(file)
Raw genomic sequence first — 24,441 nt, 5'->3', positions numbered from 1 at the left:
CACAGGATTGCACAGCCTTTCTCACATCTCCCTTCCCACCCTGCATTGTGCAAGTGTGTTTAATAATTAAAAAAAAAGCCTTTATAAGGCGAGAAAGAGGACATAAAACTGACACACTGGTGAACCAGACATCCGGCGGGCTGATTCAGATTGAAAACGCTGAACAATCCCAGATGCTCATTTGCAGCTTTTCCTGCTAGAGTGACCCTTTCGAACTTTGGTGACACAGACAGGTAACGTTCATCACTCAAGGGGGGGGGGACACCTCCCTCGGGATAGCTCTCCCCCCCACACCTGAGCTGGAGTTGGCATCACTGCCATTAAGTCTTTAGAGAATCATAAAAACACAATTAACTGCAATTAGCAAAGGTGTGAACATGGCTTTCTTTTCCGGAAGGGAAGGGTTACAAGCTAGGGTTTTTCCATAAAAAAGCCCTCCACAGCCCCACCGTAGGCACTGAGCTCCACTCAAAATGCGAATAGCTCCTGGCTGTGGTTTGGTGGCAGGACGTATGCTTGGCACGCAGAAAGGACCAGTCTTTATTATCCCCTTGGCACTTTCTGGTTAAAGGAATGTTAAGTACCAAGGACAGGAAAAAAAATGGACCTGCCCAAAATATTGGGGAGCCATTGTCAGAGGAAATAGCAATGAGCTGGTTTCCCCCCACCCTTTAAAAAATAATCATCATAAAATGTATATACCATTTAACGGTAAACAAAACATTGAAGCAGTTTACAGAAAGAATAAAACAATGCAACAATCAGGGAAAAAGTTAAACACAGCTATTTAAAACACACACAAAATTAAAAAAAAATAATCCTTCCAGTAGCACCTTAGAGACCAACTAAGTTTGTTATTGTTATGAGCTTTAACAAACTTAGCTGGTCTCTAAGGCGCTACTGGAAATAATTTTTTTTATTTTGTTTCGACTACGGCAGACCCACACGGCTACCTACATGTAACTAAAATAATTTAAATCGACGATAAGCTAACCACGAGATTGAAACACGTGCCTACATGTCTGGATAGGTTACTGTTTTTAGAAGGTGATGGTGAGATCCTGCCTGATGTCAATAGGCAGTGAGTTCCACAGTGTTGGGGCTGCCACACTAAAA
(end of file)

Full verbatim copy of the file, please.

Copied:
Raw genomic sequence first — 24,441 nt, 5'->3', positions numbered from 1 at the left:
CACAGGATTGCACAGCCTTTCTCACATCTCCCTTCCCACCCTGCATTGTGCAAGTGTGTTTAATAATTAAAAAAAAAGCCTTTATAAGGCGAGAAAGAGGACATAAAACTGACACACTGGTGAACCAGACATCCGGCGGGCTGATTCAGATTGAAAACGCTGAACAATCCCAGATGCTCATTTGCAGCTTTTCCTGCTAGAGTGACCCTTTCGAACTTTGGTGACACAGACAGGTAACGTTCATCACTCAAGGGGGGGGGGACACCTCCCTCGGGATAGCTCTCCCCCCCACACCTGAGCTGGAGTTGGCATCACTGCCATTAAGTCTTTAGAGAATCATAAAAACACAATTAACTGCAATTAGCAAAGGTGTGAACATGGCTTTCTTTTCCGGAAGGGAAGGGTTACAAGCTAGGGTTTTTCCATAAAAAAGCCCTCCACAGCCCCACCGTAGGCACTGAGCTCCACTCAAAATGCGAATAGCTCCTGGCTGTGGTTTGGTGGCAGGACGTATGCTTGGCACGCAGAAAGGACCAGTCTTTATTATCCCCTTGGCACTTTCTGGTTAAAGGAATGTTAAGTACCAAGGACAGGAAAAAAAATGGACCTGCCCAAAATATTGGGGAGCCATTGTCAGAGGAAATAGCAATGAGCTGGTTTCCCCCCACCCTTTAAAAAATAATCATCATAAAATGTATATACCATTTAACGGTAAACAAAACATTGAAGCAGTTTACAGAAAGAATAAAACAATGCAACAATCAGGGAAAAAGTTAAACACAGCTATTTAAAACACACACAAAATTAAAAAAAAATAATCCTTCCAGTAGCACCTTAGAGACCAACTAAGTTTGTTATTGTTATGAGCTTTAACAAACTTAGCTGGTCTCTAAGGCGCTACTGGAAATAATTTTTTTTATTTTGTTTCGACTACGGCAGACCCACACGGCTACCTACATGTAACTAAAATAATTTAAATCGACGATAAGCTAACCACGAGATTGAAACACGTGCCTACATGTCTGGATAGGTTACTGTTTTTAGAAGGTGATGGTGAGATCCTGCCTGATGTCAATAGGCAGTGAGTTCCACAGTGTTGGGGCTGCCACACTAAAA